This all sounds very simple but reality is often a little different. 90% of the updates for each of the individual modules will be simple, however there are bound to be the odd outlier modules & plug-ins that are maybe slightly more niche. The more niche and the older the module, the more likely you are to have to dedicate some time to it. The good news is that the folks at Drupal have already identified it can be fixed.
Make requested manual fixes
The final step to getting your Drupal 8 site readiness to 100% is fixing modules manually. This step is the answer to the question “How long is a piece of string?”. This might take 5 hours or 5 days, it really depends on how many slightly outdated modules or non-forwards compatible modules you are using.
One that will always appear here is your bespoke theme. This is fairly simple to fix manually if you know what you’re doing, however once again there might be some essential things in here, such as the plug-in you wrote to write your form data to your CRM system.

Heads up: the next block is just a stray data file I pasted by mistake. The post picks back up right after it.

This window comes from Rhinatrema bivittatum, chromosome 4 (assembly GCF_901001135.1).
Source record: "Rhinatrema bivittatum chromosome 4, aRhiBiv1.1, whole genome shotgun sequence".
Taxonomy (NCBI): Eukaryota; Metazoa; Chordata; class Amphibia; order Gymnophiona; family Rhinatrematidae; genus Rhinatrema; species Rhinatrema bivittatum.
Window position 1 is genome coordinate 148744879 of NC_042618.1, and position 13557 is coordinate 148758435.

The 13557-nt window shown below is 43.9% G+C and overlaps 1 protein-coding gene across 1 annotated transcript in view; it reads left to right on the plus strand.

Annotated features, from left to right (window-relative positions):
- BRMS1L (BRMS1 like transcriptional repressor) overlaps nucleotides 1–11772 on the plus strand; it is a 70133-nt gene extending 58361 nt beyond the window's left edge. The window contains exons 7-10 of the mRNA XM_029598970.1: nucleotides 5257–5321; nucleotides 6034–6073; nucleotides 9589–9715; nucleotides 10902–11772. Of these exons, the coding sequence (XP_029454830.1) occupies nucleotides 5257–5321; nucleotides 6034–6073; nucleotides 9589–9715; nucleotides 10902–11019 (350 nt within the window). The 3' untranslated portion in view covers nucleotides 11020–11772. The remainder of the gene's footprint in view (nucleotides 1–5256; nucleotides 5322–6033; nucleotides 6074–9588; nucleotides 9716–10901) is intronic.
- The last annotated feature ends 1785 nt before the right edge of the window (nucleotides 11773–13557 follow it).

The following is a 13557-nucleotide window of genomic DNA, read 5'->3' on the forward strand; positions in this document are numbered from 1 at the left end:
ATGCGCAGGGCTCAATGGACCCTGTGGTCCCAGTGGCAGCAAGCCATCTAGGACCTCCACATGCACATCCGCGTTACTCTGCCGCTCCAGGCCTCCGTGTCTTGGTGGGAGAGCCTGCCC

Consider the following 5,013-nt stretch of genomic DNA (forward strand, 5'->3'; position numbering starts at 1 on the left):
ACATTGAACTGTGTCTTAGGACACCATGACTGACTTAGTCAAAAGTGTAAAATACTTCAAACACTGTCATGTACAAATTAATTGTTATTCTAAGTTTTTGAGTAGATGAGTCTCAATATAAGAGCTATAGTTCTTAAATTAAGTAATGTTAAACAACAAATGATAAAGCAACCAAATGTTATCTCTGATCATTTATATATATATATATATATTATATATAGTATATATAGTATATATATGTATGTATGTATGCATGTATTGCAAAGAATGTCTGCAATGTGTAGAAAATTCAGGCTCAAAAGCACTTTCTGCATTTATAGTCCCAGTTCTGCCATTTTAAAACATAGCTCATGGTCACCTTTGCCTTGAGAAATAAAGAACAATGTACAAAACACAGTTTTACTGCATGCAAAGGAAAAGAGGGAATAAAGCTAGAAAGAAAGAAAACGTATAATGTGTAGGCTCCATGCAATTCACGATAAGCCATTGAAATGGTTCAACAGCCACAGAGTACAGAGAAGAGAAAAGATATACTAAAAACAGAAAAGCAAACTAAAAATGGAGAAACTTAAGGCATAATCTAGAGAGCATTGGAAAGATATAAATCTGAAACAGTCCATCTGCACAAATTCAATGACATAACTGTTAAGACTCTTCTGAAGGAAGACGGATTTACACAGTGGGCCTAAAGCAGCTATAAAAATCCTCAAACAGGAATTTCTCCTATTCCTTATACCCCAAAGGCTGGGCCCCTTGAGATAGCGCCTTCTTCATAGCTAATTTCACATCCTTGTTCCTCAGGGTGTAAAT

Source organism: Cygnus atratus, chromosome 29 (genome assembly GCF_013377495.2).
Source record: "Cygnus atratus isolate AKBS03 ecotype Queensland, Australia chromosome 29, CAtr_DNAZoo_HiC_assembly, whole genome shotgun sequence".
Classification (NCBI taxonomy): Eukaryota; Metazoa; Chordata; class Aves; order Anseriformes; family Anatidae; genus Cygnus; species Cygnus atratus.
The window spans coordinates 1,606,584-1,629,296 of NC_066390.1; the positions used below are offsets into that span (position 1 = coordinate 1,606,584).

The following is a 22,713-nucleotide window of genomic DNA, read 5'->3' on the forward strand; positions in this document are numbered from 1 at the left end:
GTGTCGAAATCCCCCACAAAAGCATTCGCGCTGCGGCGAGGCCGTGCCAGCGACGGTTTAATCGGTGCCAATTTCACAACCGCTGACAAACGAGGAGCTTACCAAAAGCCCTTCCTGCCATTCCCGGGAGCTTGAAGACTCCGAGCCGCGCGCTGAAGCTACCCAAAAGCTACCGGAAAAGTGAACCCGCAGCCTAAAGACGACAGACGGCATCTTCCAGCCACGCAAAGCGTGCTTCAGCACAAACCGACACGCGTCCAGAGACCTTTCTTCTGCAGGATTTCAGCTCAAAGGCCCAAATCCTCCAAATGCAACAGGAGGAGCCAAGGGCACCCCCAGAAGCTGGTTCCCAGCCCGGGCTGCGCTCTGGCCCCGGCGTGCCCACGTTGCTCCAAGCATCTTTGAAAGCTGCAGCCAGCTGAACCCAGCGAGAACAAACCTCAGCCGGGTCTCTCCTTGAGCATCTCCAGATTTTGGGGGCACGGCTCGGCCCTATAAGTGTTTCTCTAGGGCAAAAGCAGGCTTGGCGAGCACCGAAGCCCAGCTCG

It’s at this point you need to revisit your project plan. Ensure you build in significant time at the start of the project for this stage. You might not need it, however it’s good to be prepared and allows you to manage your stakeholders’ expectations.
Get to 100%. Then run the upgrade LOCALLY– with a few preparatory steps
You did it! Everything has turned a lovely shade of green and it says 100%, that has to be good right?
Well yes of course, but at this stage you still want to be a little cautious and ensure you get the upgrade done locally before you push into your dev environment. Reduce your risk.
Firstly, create another copy of your ready to upgrade site locally. This is important to back yourself up and back all your work up in-case something catastrophic goes wrong. Next, on this duplicated environment, run the upgrade through the Drush command line.
Once you receive the success message it might not work straight away. It will take a couple of minutes to compile. At that point ensure the cache is cleared manually by logging in to the back-end, then hey-presto, your Drupal 9 site should be working!